Close-up of mural underway in hallway @ FUSE Gallery, photo by Lorenzo
Lorenzo's iconic Third World Pirate alongside Stinkfish in Bogota, Colombia, photo by Lois Stavsky
Lorenzo as Third World Pirate in the East Village, photo by Lenny Collado

Ugly-Kid GUMO @ Dorian Grey in NYC’s East Village

Opening tonight from 6-9 at the Dorian Grey Gallery at 437 East 9th Street in NYC is the first solo exhibit of Ugly-Kid GUMO, a remarkable French graffiti artist. When I stopped by last night, I was awed by the range of work on exhibit – from collages crafted from found objects to text-infused murals — and the passion that it all exudes. Although the installation was still in progress, I had the chance to speak briefly to Ugly-Kid GUMO.

I love what you are doing. There is an elegant rawness to your work that I find both seductive and provocative. It seems that you want your viewers to think!  Definitely. That is my main goal. I want people to look at my work, reflect on their actions and carefully consider their judgments. People need to think about the power they have to impact our children, the next generation. They must assess their role and some need to question their indifference.

Your work abounds with elements of graffiti. Yes, graffiti is my life.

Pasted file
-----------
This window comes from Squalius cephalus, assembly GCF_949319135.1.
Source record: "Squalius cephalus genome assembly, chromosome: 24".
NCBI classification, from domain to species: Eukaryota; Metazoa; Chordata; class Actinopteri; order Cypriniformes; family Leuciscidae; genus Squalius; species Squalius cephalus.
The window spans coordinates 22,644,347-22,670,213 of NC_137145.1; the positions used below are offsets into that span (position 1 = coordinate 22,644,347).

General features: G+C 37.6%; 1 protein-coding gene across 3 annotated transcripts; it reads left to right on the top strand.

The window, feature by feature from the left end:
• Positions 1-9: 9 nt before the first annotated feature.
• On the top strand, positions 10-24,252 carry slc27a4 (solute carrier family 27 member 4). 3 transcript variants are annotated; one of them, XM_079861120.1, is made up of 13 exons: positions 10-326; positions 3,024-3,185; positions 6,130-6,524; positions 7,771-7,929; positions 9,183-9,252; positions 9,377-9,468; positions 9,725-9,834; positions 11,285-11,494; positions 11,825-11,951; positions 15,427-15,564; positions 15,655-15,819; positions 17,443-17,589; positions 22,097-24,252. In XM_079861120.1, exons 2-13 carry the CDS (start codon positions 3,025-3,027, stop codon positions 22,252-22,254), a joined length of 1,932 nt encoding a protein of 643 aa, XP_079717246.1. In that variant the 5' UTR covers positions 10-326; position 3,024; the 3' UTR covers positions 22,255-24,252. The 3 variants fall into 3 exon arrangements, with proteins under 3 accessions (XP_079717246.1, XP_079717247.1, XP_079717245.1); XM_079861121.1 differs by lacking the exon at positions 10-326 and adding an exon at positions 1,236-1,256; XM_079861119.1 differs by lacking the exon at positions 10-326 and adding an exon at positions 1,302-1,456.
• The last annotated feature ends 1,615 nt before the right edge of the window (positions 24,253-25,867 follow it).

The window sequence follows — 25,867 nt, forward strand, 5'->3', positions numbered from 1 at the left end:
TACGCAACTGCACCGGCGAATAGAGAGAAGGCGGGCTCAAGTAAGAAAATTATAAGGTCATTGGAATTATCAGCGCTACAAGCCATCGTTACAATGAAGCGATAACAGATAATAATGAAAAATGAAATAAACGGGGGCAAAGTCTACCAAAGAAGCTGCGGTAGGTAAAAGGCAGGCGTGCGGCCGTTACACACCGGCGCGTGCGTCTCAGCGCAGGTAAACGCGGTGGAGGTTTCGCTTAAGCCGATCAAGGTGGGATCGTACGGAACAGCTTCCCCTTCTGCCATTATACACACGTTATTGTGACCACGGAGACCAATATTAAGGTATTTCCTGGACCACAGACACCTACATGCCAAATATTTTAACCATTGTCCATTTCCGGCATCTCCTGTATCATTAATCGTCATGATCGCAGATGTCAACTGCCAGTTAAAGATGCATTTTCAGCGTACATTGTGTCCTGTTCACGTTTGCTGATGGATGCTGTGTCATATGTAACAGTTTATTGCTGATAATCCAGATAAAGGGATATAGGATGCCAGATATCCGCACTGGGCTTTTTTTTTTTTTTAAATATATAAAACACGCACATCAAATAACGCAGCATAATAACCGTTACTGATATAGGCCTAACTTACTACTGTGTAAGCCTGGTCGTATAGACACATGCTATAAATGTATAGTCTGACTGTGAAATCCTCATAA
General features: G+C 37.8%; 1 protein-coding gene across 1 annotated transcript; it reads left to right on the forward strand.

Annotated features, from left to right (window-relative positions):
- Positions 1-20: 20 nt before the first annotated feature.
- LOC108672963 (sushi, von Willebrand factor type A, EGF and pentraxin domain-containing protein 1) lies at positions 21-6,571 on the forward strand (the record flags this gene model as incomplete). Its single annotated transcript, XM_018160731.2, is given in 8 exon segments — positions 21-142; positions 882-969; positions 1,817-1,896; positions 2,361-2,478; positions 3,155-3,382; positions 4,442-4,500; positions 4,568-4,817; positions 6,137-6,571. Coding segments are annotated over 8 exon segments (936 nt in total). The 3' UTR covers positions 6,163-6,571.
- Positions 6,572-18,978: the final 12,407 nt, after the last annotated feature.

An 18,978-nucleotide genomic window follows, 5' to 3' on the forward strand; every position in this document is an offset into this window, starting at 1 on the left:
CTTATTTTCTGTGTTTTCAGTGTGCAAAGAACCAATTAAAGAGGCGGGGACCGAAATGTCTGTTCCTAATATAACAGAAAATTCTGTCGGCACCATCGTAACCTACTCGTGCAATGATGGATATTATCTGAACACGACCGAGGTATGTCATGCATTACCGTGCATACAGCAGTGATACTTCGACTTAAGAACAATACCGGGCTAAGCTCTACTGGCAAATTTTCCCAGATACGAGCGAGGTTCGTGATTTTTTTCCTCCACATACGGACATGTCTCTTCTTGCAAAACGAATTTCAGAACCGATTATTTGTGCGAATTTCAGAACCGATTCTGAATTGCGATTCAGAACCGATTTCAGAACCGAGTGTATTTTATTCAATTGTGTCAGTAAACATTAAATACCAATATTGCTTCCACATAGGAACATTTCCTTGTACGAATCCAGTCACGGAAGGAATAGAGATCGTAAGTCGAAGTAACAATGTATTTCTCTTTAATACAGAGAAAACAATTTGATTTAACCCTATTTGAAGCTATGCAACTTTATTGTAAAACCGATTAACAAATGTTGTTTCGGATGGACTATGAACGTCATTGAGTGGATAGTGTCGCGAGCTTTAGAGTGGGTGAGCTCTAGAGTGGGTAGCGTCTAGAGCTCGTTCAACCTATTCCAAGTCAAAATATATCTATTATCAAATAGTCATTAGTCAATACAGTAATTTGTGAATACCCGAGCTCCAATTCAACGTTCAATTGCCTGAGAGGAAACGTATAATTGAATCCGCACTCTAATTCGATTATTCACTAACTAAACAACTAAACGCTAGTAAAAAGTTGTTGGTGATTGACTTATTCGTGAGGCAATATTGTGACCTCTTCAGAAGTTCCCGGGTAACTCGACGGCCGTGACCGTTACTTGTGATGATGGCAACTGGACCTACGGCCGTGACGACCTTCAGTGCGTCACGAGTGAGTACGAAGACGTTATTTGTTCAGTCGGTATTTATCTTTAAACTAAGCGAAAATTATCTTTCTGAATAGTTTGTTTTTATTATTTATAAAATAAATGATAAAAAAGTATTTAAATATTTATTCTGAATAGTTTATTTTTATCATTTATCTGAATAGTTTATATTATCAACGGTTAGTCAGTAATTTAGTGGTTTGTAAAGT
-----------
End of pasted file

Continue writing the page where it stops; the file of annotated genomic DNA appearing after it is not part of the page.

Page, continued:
When did you first get into graffiti?  Back in ’97-’98, when I was in high school. I lived just outside of Paris and there was lots of graffiti in my neighborhood. I loved its energy and doing graffiti offered me a way to express myself – to affirm my individuality. The entire hip-hop culture inspired me.

Any favorite graffiti artists?  Many…the Parisian graffiti crew Grim Team, Sharp, Crash and Seen are among my favorites.

Where are you based these days? I travel between Paris and NYC. When I’m in Paris, I tend to work in the streets. In NYC, I work from my studio. For the past two years, I’ve spent most of my time creating art in my NYC studio – many with plaster chips from Parisian walls! And so I’ve brought my streets here into my studio!

Have you any formal art education? Yes.  I studied and graduated from ESAA (Ecole Superieure des Arts Appliques) in Duperré, Paris. After a brief careet in fashion design, I decided to devote my energies to creating artwork. I’ve also worked with children in various settings, using art as a tool to inspire their creativity and growth.

What do you see yourself doing in ten years? Painting and pursuing a career in fine arts.

Curated by Marianne Nems, “This is OZ, Nothing Makes Sense” continues through July 24.  At tonight’s opening there will be a live performance “Mask” by guest artist, Bizard. 

ADRENALINE 20’ x 6’ graffiti on canvas
Dead Skin Roll in -Collage graffiti wall chip over metallic sheet 8 x 8
One of many images in a range of sizes on paper
From left: Ugly-Kid GUMO, curator Marianne Nems, performance artist Bizard and gallerist Christopher Pusey

 Photos by Lois Stavsky